In college, I took a 200-level English class on American literature and popular culture that focused on the intersection of music and literature. We studied Sam Shepard and Patti Smith’s rock-and-roll play “Cowboy Mouth.” I remember writing a term paper that dissected the lyrics of 10,000 Maniacs. Ever since, I’ve found inspiration in beautifully crafted songwriting.
A couple of months ago, we saw Rickie Lee Jones in concert, and about halfway through, I started to cry, totally blown away by hearing music live that has been the soundtrack to some of my favorite moments in life. Rob is something of a music junkie, the master of the playlist, and we have music playing all the time: while I’m working, while we’re having a cocktail outside on our porch, late into the night when that cocktail has segued into dinner and a bottle of wine.
Hearing Rickie Lee live reminded me of how magical great songwriting can be, how transportive and transformative.
While inspiration often finds me in a great book — my god, have you read All the Light We Cannot See????? — it regularly creeps in through the speakers or headphones. My musical taste steers toward singer-songwriter types, from the 1970s Laurel Canyon artists that dominated the radio waves during my Indianapolis childhood to the likes of R.E.M. and The Bodeans during my college years to current artists like Dawes, Lake Street Dive, Jill Andrews, Sturgill Simpson. I love songs that capture a time and place, that transport you into situations and relationships, that depict characters so vividly you’ll swear they’re standing in front of you.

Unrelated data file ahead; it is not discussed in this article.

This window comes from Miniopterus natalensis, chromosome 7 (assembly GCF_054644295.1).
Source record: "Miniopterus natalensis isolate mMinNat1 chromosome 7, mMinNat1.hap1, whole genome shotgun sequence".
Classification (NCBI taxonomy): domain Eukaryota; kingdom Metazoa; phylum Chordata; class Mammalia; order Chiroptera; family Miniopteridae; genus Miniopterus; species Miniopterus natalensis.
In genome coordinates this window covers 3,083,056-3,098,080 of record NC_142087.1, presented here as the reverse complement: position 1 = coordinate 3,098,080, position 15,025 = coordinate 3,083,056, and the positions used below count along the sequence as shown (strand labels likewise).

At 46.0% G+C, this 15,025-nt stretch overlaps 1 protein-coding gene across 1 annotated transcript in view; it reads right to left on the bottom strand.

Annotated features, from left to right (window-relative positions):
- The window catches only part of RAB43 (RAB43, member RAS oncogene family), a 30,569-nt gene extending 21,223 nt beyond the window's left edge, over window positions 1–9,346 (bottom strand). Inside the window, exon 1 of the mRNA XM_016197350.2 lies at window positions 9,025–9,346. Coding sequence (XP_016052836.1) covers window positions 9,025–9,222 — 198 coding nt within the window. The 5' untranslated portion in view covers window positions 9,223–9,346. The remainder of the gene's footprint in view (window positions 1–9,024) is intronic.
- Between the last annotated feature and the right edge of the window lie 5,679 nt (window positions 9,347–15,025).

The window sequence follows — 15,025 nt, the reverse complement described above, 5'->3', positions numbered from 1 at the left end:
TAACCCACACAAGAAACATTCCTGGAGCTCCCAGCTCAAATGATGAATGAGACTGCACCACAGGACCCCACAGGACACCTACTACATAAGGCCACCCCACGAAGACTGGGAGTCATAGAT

It’s so important for creative pros not just to seek inspiration — but also to seek it outside their own medium or genre. Looking beyond your milieu opens your eyes to new influences. It frees you from the self-criticism inherent in comparing your stuff to other artists’ work. It gets you out of the weeds and into the wider world.
Skimming through my iTunes library recently, I sparked to these snippets of lyric poetry:
Eddie’s got one crazy eye
That turns him into a cartoon
When a pretty girl comes by
And there’s nothin’ here to do anymore
He sits on the stoop all day
Like there’s something he’s waiting for
— Rickie Lee Jones “Living it Up”
You have found me on the other side of a loser’s winning streak
Where my thoughts all wander further than they should
Let me sing to you my solitude, let me pay for your next drink
Let me defend these hearts which are so rarely understood
— Dawes “From the Right Angle”
I met him once way after midnight
he lit a smoke and I just stared
He seemed to me like such a sore sight
Bobby Tanqueray with his gorgeous face and hair
— Lake Street Dive “Bobby Tanqueray”
Pour some sugar on me
Ooh in the name of love
Pour some sugar on me
— Def Leppard “Pour Some Sugar on Me”
What’s in your inspiration queue?